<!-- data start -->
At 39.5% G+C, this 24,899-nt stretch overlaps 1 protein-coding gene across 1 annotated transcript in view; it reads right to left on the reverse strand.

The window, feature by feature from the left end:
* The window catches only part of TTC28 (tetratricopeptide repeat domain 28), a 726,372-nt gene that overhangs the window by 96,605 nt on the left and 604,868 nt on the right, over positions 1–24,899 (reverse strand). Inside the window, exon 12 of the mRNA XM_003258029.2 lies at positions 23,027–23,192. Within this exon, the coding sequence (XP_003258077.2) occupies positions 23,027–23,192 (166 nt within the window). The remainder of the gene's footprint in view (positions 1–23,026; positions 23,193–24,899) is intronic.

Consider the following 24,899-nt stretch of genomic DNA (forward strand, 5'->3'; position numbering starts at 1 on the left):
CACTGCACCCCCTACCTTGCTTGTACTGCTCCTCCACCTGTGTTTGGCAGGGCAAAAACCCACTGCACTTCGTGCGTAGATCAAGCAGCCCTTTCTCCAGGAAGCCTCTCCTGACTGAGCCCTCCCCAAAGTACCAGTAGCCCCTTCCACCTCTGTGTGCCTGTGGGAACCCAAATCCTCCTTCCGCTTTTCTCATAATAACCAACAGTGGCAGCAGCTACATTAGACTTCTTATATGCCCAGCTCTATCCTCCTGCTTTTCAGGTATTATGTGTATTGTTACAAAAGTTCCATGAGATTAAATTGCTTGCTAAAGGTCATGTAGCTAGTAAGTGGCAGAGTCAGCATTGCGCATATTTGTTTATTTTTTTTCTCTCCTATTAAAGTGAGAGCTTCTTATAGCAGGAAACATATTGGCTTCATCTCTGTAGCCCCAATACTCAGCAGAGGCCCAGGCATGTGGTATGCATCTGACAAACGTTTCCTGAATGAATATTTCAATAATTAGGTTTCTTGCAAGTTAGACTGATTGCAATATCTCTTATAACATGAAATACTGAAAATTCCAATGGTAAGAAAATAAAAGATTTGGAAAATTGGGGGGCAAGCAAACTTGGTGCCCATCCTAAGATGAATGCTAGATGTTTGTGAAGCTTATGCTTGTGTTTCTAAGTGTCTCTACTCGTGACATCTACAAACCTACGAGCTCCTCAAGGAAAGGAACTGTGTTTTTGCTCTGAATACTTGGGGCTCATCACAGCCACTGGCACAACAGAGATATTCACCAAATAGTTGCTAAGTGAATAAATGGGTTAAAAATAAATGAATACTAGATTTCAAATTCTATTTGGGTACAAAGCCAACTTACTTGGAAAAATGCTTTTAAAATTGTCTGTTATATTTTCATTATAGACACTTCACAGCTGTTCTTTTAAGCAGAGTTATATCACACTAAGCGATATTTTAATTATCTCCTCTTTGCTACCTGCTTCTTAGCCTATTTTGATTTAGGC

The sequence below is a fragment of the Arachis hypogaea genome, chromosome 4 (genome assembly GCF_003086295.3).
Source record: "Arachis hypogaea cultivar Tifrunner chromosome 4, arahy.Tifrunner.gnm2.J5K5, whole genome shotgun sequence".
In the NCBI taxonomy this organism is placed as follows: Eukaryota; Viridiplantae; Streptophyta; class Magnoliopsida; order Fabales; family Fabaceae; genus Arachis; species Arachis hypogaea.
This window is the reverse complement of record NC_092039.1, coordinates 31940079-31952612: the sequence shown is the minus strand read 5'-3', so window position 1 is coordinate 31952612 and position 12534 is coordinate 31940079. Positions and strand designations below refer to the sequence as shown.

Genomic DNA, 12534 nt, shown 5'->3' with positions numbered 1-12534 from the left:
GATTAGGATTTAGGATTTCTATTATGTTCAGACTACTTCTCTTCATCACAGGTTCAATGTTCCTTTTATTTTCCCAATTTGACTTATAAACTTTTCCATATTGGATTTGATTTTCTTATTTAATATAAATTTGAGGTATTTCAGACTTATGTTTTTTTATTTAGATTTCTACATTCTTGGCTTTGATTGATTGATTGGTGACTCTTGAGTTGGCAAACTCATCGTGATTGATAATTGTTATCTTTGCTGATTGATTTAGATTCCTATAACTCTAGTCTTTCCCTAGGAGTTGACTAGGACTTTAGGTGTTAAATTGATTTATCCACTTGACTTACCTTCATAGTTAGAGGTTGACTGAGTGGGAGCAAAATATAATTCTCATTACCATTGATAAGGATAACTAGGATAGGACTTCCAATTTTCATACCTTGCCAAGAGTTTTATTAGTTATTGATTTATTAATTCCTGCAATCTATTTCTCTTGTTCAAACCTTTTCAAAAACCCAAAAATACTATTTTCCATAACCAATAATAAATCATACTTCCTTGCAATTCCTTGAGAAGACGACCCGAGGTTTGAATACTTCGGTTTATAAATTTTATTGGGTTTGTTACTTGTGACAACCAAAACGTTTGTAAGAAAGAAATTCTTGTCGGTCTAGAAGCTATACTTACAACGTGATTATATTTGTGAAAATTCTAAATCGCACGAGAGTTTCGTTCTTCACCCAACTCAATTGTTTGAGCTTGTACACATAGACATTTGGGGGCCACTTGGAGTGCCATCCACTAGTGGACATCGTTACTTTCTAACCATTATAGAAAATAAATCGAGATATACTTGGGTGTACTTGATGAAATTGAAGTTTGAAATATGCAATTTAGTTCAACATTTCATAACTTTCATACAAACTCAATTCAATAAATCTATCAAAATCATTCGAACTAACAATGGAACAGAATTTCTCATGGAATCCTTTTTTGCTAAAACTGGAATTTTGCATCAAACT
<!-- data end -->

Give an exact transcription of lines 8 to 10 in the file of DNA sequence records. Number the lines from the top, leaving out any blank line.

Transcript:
In the NCBI taxonomy this organism is placed as follows: Eukaryota; Viridiplantae; Streptophyta; class Magnoliopsida; order Fabales; family Fabaceae; genus Arachis; species Arachis hypogaea.
This window is the reverse complement of record NC_092039.1, coordinates 31940079-31952612: the sequence shown is the minus strand read 5'-3', so window position 1 is coordinate 31952612 and position 12534 is coordinate 31940079. Positions and strand designations below refer to the sequence as shown.

Genomic DNA, 12534 nt, shown 5'->3' with positions numbered 1-12534 from the left: